West stands by as Ukraine loses fight for democracy



Emily Judem

NEW YORK—In 1951 my grandfather immigrated to the United States, fleeing the Soviet occupation of his home country, Ukraine. He instilled in my two brothers and me a love for Ukraine and a never-ending hope that one day it would emerge from the communist totalitarian regime imposed by Moscow.

He strongly believed that, with the help of the United States and others, Ukraine would eventually claim its freedom and take its place as an equal among the other democracies in Europe.

He was right. In 1991 our family celebrated the collapse of the Soviet Union and the establishment of Ukraine as an independent state. While my grandfather has since passed away, for the past two decades we have joyfully accepted Ukraine’s democracy, not perfect under any measure, but still a democracy that allowed for the freedom of the press, freedom of religion and freedom of speech.

However, for the past four years, under President Viktor Yanukovych, Ukraine has been spiraling toward totalitarianism and a return to Moscow’s clutches. Early signs of this direction came with the arrest and imprisonment of opposition leaders. Then, in November, President Yanukovych abruptly turned away from Europe, refusing to sign a widely supported trade agreement with the European Union, and instead linking Ukraine more closely – economically and politically – to Russia and Vladimir Putin.

The people of Ukraine immediately took to the streets to voice their opposition. Instead of listening to his people, Yanukovych doubled-down on his authoritarian ways and enacted a law that returned Ukraine to totalitarianism. In a “compromise” with the opposition, the law was repealed, but the people of Ukraine have not backed down.

In the face of truncheon-wielding militia, they continue to fight for their basic human rights, their freedom and their country. At least four protesters have already been killed, and the world read in horror the stories of torture, including crucifixion and cutting off ears.

The international community should be supporting their efforts—through mediation, negotiations or when all else fails, strict financial sanctions and freezing officials’ ill-gotten assets.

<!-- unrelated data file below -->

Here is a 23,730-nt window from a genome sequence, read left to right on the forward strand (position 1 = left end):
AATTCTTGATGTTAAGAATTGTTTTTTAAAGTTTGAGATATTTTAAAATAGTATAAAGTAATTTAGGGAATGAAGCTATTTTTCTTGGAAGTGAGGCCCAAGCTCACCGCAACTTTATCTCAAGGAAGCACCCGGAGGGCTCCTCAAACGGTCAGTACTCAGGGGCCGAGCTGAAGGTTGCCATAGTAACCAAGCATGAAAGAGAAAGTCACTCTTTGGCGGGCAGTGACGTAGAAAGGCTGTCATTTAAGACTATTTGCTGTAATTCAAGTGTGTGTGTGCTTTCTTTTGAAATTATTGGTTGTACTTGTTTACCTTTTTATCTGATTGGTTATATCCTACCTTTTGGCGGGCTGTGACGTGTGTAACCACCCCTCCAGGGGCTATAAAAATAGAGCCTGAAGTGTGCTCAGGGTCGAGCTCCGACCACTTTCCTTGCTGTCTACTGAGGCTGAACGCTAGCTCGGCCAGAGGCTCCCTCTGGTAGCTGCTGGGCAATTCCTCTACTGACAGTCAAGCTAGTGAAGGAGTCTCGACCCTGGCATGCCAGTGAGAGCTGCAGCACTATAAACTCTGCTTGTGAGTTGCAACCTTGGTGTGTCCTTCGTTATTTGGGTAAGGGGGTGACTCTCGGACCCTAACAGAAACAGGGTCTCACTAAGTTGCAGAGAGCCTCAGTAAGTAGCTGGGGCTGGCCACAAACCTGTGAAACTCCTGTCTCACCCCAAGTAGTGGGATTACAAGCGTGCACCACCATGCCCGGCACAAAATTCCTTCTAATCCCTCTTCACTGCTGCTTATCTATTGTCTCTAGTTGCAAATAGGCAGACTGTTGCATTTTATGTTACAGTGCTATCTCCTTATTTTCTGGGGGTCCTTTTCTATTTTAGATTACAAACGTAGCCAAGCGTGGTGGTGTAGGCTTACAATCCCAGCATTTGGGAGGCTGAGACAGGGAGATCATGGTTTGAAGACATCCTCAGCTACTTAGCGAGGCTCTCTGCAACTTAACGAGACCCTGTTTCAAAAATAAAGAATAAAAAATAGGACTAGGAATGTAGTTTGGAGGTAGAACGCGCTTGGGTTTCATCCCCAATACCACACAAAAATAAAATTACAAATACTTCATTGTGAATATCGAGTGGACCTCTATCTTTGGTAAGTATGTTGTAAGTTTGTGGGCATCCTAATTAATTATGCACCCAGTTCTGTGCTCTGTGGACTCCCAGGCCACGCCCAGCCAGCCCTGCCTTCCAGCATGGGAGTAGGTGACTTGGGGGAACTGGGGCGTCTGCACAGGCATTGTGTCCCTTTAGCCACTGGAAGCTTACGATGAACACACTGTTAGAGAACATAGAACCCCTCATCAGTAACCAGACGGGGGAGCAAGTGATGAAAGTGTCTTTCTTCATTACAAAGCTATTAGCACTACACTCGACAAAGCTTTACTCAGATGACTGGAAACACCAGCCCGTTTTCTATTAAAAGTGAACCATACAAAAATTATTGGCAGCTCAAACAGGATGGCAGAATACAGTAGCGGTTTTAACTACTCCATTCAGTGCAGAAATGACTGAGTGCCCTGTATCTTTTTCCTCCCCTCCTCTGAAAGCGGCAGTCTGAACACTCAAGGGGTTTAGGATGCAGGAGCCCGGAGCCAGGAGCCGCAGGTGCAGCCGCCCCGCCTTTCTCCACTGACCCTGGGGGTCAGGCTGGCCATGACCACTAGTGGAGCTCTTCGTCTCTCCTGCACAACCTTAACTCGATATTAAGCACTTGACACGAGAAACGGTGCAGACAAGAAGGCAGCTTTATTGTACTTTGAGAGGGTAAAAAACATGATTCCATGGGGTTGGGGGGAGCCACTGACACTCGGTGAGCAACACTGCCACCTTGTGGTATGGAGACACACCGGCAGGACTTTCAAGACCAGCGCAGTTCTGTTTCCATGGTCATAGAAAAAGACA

Instead, the rest of the world is standing idly by, watching while the hated iron curtain comes down again.
As a parent of two teenage daughters who have been to Kyev and walked the streets where the protesters gather, I suddenly find myself in my grandfather’s shoes trying to answer some of the same questions my brothers and I asked my grandfather more than 30 years ago. Why does the government senselessly beat its own citizens? Why would the government pass draconian laws, legalizing a dictatorship its own people don’t want? Why would a government shoot unarmed protesters? Why would a government sanction the torture of its own people? Why don’t the US and Europe do something?

My daughters understand what is happening; they can read the protesters' signs. They know what they mean, and yet as Americans they have difficulty understanding why no one listens.

The United States and Europe, as champions of democracy, need to listen. They should make it clear to the government of Ukraine that the current escalation of violence – the shooting, kidnapping, beating and torturing of its own citizens – needs to stop. They need to make clear that the government should negotiate in good faith with the opposition, with negotiations mediated by an impartial international body.

The international community should also make clear to Ukrainian government officials and the oligarchs who support them that should they continue down the path of repression and violence, denying their citizens their basic rights, they will become pariahs in the West, unable to enjoy the benefits and fruits of Western democracy.

As a Ukrainian-American, I care deeply about the future of Ukraine and its people, as do my daughters. For the sake of the people of Ukraine I remember my grandfather’s words and his hope that with the help of the US and Europe, democracy will prevail in Ukraine. But action needs to be taken and help should be forthcoming – the United States and Europe should not avert their eyes while Ukraine’s democracy is strangled in its crib.

Adrian Hewryk is an economist living in New York.


This piece is part of a new GlobalPost Special Reports/Commentary initiative supported by the Ford Foundation called "Voices." The mission of "Voices" is to present the ideas and opinions of those who are less frequently heard in the media, including women, people of color, sexual minorities, citizens of the developing world and young people. These voices will consistently discuss topics important to GlobalPost Special Reports including human rights, religious issues, global health, economic inequality and democracies in transition.